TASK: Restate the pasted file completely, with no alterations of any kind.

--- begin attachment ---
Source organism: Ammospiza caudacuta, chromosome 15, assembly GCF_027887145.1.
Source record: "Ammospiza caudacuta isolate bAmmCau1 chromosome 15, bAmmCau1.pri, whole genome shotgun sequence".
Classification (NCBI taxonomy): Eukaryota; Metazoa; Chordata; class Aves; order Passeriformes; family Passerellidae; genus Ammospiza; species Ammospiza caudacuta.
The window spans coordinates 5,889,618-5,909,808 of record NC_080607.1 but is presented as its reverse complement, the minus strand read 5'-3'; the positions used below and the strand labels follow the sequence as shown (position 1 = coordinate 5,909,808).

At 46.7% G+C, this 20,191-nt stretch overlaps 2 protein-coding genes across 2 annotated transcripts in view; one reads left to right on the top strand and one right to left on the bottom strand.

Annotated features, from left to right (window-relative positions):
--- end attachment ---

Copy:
Source organism: Ammospiza caudacuta, chromosome 15, assembly GCF_027887145.1.
Source record: "Ammospiza caudacuta isolate bAmmCau1 chromosome 15, bAmmCau1.pri, whole genome shotgun sequence".
Classification (NCBI taxonomy): Eukaryota; Metazoa; Chordata; class Aves; order Passeriformes; family Passerellidae; genus Ammospiza; species Ammospiza caudacuta.
The window spans coordinates 5,889,618-5,909,808 of record NC_080607.1 but is presented as its reverse complement, the minus strand read 5'-3'; the positions used below and the strand labels follow the sequence as shown (position 1 = coordinate 5,909,808).

At 46.7% G+C, this 20,191-nt stretch overlaps 2 protein-coding genes across 2 annotated transcripts in view; one reads left to right on the top strand and one right to left on the bottom strand.

Annotated features, from left to right (window-relative positions):